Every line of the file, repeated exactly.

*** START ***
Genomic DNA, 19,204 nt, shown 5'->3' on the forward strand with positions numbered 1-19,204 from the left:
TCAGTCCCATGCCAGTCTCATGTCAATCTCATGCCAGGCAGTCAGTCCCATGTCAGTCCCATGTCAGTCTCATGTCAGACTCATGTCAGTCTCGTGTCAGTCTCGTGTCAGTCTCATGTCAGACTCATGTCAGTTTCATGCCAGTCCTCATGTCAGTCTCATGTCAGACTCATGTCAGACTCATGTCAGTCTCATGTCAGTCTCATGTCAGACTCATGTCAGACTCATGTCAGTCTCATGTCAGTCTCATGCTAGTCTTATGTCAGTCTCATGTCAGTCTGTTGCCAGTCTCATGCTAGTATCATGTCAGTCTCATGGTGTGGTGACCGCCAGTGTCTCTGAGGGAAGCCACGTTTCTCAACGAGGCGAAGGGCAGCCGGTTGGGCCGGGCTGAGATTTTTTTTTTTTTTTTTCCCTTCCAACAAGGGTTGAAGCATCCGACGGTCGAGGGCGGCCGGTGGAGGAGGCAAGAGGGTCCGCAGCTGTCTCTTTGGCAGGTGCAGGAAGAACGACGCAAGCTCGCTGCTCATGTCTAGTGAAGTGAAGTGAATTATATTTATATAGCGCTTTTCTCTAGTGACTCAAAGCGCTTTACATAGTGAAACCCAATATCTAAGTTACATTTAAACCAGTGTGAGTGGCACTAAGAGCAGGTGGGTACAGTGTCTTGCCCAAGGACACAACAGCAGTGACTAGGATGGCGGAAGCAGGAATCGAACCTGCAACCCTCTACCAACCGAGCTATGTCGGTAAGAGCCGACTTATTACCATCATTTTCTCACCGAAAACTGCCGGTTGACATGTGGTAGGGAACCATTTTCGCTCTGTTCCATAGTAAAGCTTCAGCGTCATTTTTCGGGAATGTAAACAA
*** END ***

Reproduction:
Genomic DNA, 19,204 nt, shown 5'->3' on the forward strand with positions numbered 1-19,204 from the left:
TCAGTCCCATGCCAGTCTCATGTCAATCTCATGCCAGGCAGTCAGTCCCATGTCAGTCCCATGTCAGTCTCATGTCAGACTCATGTCAGTCTCGTGTCAGTCTCGTGTCAGTCTCATGTCAGACTCATGTCAGTTTCATGCCAGTCCTCATGTCAGTCTCATGTCAGACTCATGTCAGACTCATGTCAGTCTCATGTCAGTCTCATGTCAGACTCATGTCAGACTCATGTCAGTCTCATGTCAGTCTCATGCTAGTCTTATGTCAGTCTCATGTCAGTCTGTTGCCAGTCTCATGCTAGTATCATGTCAGTCTCATGGTGTGGTGACCGCCAGTGTCTCTGAGGGAAGCCACGTTTCTCAACGAGGCGAAGGGCAGCCGGTTGGGCCGGGCTGAGATTTTTTTTTTTTTTTTTCCCTTCCAACAAGGGTTGAAGCATCCGACGGTCGAGGGCGGCCGGTGGAGGAGGCAAGAGGGTCCGCAGCTGTCTCTTTGGCAGGTGCAGGAAGAACGACGCAAGCTCGCTGCTCATGTCTAGTGAAGTGAAGTGAATTATATTTATATAGCGCTTTTCTCTAGTGACTCAAAGCGCTTTACATAGTGAAACCCAATATCTAAGTTACATTTAAACCAGTGTGAGTGGCACTAAGAGCAGGTGGGTACAGTGTCTTGCCCAAGGACACAACAGCAGTGACTAGGATGGCGGAAGCAGGAATCGAACCTGCAACCCTCTACCAACCGAGCTATGTCGGTAAGAGCCGACTTATTACCATCATTTTCTCACCGAAAACTGCCGGTTGACATGTGGTAGGGAACCATTTTCGCTCTGTTCCATAGTAAAGCTTCAGCGTCATTTTTCGGGAATGTAAACAA